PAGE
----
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10 Tips To Prevent Cancer-00-5031
Lisa Cooney, Head of Education for WCRF, separates fact from fiction. At World Cancer Research Fund, we put together a report that looked at all the evidence on the links between cancer and diet, physical activity and weight and condensed it into something people can incorporate into their daily routine.
It was quite a task and took five years, involving an independent international Panel of experts and teams of researchers who sifted through 500,000 studies and then analysed the 7,000 most relevant. In the end, the expert Panel came up with 10 recommendations that are the best advice anywhere about how you can reduce your risk of cancer.
Our 10 recommendations:
1. Be as lean as possible without becoming underweight
The evidence linking obesity and cancer is now stronger than ever before. In fact, scientists now say that, after not smoking, maintaining a healthy weight is the most important thing you can do for cancer prevention. It's best to aim to be at the lower end of the healthy Body Mass Index (BMI) range.
2. Be physically active for at least 30 minutes everyday
Not only does ...
... physical activity itself help to lower cancer risk it can also help us to maintain a healthy weight.
Being moderately physically active for 30 minutes every day is a good starting point, but research shows that, to avoid weight gain, we should aim for 60 minutes or more of moderate activity everyday, or 30 minutes or more of more vigorous activity.
3. Avoid sugary drinks. Limit consumption of energy-dense foods, particularly foods high in added sugar, or low in fibre, or high in fat.
Choosing healthy foods and drinks instead of those that are energy-dense (typically high in fat, sugar and calories) can help us maintain a healthy weight and reduce our risk of cancer.
4. Eat more of a variety of vegetables, fruits, wholegrains and pulses, such as beans.
When preparing your meal aim to fill at least two thirds of your plate with plant foods like fruits, vegetables, rice, pasta, lentils and cereals. Also, opt for wholegrain options wherever possible. These foods contain plenty of fibre and other nutrients, which can reduce our risk of cancer. And of course, we should always aim for at least five portions of a range of fruits and vegetables every day.
5. Limit consumption of red meats (such as beef, pork and lamb) and avoid processed meats.
The link between red and processed meat and bowel cancer is convincing, so we recommend eating no more than 500g (cooked weight) per week of red meat and avoiding processed meat such as ham, bacon, salami, sausages and hot dogs.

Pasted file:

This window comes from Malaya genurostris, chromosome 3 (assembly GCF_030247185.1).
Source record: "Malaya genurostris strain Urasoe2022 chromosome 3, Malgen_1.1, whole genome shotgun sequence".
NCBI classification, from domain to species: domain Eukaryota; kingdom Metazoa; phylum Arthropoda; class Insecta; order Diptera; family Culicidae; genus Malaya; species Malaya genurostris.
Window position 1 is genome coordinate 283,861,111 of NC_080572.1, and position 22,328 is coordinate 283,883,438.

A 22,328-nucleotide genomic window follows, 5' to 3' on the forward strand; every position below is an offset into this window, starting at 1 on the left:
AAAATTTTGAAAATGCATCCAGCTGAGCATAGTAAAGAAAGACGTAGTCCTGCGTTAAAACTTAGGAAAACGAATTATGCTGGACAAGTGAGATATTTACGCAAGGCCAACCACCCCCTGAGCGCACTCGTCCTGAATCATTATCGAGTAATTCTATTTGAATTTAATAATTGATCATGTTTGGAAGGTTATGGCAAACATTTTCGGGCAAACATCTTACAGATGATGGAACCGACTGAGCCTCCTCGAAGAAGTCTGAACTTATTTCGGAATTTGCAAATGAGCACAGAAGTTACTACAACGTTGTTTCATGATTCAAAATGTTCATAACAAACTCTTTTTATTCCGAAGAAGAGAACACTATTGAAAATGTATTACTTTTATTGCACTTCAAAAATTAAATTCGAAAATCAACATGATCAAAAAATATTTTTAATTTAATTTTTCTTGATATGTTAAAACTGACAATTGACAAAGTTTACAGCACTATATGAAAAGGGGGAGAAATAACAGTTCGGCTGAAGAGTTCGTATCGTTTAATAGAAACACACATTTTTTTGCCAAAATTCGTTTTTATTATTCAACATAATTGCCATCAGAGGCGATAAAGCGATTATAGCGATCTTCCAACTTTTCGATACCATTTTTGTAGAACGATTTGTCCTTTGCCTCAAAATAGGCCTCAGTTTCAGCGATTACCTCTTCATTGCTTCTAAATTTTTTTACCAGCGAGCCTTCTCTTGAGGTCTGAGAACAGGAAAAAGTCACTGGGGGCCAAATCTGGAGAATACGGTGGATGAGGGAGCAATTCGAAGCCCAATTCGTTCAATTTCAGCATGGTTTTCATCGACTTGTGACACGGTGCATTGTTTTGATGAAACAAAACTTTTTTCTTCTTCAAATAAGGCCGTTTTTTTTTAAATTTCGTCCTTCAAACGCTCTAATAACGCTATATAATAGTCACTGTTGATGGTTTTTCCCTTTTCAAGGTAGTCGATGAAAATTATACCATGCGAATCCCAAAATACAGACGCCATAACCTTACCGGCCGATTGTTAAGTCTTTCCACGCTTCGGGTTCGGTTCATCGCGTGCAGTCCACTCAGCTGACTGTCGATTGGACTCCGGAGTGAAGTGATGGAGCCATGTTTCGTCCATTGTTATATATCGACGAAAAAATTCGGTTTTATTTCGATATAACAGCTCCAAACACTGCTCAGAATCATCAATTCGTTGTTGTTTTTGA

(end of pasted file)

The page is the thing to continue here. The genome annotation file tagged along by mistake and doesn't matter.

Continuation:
6. If consumed at all, limit alcoholic drinks to 2 for men and 1 for women a day.
For cancer prevention, it is best to not drink alcohol at all. However, modest amounts of alcohol may have a protective effect for heart disease. So if you do drink alcohol, limit consumption to no more than two drinks a day for men and one for women.
7. Limit consumption of salty foods and foods processed with salt (sodium)
Consuming too much salt can increase risk of stomach cancer as well as high blood pressure and we recommend limiting consumption to 6g per day.
8. Don't use supplements to protect against cancer
Rather than taking supplements, the best source of nourishment is a balanced diet with a variety of foods. In fact, some high-dose supplements can actually increase risk of certain cancers.
9. It is best for mothers to breastfeed exclusively for up to six months and then add other liquids and foods.
If you are able to, aim to breastfeed your baby exclusively up to the age of six months, with complementary feeding from then on. Evidence shows that breastfeeding can help protect mothers from cancer and babies from excess weight gain.
10. After treatment, cancer survivors should follow the Recommendations for Cancer Prevention.
For cancer survivors, the best advice is to follow the recommendations for diet, healthy weight and physical activity, if they are able to do so.
About the Author:
The World Cancer Research Fund (WCRF) is a charity dedicated to http://www.wcrf-uk.org/index.php For information on a http://www.wcrf-uk.org/preventing_cancer/index.php, visit the WCRF website.
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